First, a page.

Soulive with Joshua Redman, (Le) Poisson Rouge, NYC- 6/26
June 26th and 27th found Soulive at Manhattan’s (Le) Poisson Rouge as part of the JVC Jazz Festival. The new venue occupies the hallowed space that the Village Gate once called home, helping continue the still-thriving Greenwich Village jazz scene. The trio was accompanied by saxophone player Joshua Redman for the bulk of the two-night run and the four played off one another like old friends as they tore through one another’s material.
The show opened with Soulive onstage taking a pass at a few songs, including “Steppin” which heard guitarist Eric Krasno and keyboardist Neal Evans playing in harmony throughout the laidback funk tune. The tempo picked up when Redman joined for his own “Greasy G,” Krasno stepping back to watch saxophonist effortlessly belt out smooth, staccato notes during his solo. Redman felt like a fourth member of Soulive, his sax finding a perfect fit with drummer Alan Evans and Neal in helping create a groove for Krasno to solo over before swapping solos with the guitarist. The band was having as much fun as the crowd, as even Krasno stepped back and gave a “Whoo!” after a particularly tenacious solo followed Redman’s to finish out the hour long set with “One in 7.”
The second set again started with the trio on “Reverb,” where Krasno took the lead early, flying through his solos. Next on “Dig” Neal locked in with Alan and slowly his 90s synth sounds floated into Dr. Dre’s “Nuthin But A G Thang,” the band playing with the melody for a bit, interweaving it seamlessly with “Dig” as Alan’s hard-kick drum and splashy cymbal work joined the two tunes.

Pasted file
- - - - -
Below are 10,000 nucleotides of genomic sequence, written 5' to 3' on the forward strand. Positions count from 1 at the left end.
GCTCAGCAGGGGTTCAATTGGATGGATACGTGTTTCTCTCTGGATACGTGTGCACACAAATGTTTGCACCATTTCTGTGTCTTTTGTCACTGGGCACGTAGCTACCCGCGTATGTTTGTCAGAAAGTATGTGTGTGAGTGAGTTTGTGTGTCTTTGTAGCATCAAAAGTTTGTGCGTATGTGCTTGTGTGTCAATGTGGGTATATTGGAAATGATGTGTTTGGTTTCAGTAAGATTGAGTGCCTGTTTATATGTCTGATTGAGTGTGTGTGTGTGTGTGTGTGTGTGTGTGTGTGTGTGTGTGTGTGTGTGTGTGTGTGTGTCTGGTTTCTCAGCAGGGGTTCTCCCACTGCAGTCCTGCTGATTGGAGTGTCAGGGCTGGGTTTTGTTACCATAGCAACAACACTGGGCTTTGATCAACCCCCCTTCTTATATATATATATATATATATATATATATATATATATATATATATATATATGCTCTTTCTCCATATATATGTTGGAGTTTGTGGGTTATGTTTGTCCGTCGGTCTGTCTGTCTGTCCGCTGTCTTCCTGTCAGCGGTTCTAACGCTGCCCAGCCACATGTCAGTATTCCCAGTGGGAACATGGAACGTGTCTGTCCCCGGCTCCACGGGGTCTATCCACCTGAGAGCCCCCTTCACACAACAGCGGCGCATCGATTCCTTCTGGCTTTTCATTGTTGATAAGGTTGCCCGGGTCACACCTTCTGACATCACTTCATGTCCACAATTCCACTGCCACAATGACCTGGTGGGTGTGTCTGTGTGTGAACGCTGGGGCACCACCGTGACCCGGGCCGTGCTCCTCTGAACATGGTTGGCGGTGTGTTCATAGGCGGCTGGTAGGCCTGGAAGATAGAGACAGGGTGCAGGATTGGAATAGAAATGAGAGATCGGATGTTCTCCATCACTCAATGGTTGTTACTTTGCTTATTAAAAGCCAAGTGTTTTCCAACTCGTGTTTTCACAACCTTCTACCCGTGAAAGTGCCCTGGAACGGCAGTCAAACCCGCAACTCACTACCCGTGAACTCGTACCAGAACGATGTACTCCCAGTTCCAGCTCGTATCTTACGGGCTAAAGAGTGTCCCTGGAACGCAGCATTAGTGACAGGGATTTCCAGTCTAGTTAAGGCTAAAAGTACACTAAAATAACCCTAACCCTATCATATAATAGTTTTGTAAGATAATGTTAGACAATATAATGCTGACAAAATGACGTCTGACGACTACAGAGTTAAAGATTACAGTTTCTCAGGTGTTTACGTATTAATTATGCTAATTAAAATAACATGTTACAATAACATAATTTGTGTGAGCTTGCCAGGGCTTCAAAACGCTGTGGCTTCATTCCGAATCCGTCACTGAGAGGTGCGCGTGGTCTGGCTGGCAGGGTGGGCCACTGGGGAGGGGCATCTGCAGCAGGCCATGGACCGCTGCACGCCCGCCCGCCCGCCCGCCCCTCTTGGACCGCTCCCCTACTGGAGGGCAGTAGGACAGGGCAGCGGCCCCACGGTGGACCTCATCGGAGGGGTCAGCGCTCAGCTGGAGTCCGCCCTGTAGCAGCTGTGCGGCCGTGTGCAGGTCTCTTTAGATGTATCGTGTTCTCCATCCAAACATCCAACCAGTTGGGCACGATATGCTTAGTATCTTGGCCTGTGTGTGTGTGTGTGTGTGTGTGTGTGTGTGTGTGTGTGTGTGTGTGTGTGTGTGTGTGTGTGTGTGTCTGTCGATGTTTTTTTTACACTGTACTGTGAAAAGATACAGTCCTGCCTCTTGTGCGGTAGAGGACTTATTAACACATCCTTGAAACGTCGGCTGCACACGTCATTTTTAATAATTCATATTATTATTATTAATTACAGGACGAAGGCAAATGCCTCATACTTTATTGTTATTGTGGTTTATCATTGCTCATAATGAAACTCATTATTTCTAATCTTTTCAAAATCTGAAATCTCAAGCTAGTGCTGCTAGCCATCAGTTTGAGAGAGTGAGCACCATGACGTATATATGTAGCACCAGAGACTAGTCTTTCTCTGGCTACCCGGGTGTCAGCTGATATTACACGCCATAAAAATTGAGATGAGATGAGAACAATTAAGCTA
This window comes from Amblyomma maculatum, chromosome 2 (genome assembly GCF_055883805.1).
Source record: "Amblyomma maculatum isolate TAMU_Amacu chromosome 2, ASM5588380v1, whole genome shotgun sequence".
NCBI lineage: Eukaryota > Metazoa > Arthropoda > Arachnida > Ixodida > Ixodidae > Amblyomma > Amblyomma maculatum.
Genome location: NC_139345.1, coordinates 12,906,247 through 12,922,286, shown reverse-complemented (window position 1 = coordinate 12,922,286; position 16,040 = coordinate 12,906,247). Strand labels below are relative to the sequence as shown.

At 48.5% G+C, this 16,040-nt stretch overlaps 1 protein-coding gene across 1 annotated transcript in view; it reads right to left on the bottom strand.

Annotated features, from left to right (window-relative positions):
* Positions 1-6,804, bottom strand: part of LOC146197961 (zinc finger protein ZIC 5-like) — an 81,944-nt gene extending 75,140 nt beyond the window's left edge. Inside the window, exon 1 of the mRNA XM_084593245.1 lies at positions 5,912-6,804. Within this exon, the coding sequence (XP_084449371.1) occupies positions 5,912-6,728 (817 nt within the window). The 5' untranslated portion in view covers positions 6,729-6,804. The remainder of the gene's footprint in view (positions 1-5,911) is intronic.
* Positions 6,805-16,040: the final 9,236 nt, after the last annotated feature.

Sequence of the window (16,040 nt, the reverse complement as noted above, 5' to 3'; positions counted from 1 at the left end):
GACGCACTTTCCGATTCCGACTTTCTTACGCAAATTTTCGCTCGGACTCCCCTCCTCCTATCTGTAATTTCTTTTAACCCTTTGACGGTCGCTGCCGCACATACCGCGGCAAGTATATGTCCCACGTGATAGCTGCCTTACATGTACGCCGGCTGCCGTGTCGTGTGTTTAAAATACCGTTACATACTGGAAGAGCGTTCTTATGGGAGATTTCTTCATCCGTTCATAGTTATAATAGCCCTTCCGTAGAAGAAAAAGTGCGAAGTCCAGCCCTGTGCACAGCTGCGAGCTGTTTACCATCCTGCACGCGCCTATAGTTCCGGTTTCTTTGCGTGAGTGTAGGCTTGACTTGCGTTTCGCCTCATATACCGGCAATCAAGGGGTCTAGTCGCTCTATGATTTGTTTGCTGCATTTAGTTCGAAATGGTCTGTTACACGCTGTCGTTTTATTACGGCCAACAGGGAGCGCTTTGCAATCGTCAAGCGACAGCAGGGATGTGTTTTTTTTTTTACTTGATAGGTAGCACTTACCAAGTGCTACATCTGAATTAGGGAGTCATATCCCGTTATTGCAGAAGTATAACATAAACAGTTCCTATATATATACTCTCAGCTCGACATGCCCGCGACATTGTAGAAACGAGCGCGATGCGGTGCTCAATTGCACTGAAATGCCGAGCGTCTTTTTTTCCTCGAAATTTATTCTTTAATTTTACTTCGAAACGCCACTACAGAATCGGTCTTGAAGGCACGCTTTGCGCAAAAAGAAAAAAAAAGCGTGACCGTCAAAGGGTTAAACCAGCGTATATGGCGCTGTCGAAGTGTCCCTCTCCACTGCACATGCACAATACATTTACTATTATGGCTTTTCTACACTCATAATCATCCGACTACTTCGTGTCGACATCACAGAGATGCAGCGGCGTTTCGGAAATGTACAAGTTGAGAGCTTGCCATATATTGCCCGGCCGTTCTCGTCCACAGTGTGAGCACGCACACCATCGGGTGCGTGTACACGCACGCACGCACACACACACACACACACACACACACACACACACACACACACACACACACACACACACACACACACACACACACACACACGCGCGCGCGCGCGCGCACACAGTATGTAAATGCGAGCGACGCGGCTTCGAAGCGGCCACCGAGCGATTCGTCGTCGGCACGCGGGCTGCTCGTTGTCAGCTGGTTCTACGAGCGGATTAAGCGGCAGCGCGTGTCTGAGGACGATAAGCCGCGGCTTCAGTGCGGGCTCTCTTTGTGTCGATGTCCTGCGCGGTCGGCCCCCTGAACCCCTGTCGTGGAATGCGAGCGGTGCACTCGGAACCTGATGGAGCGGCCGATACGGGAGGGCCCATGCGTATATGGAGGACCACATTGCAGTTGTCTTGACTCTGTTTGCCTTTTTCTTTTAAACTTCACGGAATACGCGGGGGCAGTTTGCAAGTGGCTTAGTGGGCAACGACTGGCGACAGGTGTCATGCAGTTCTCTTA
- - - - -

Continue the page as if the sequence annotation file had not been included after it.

Redman hopped back onstage for the rest of the set beginning with the third song “Tuesday,” initially standing back and dancing, letting Krasno keep control in the second set.
Even as Redman screeched out notes, wrenching them from the bottom of his sax, they still came out hyper melodic over the funk foundation.
For an encore, Neal came out manhandled his tall keyboard setup to create a wall of sound as he, yanking his Hammond back and forth, and throwing his elbows across the ivories of the other keyboards. “Headin’ Home” closed out Soulive’s first of two nights, as the rest of the band, including Redman, slowly joined Neal and got the crowd up for the final funky tune.
The two shows weren’t the first time Soulive and Redman teamed up, as Krasno joined Redman on his 2005 release, Momentum, and hopefully it won’t be the last. With the departure of reggae singer Toussaint last year, and Soulive’s excitement to move their sound back to jazz rather than toward pop, hopefully more collaborations like this can happen in the future.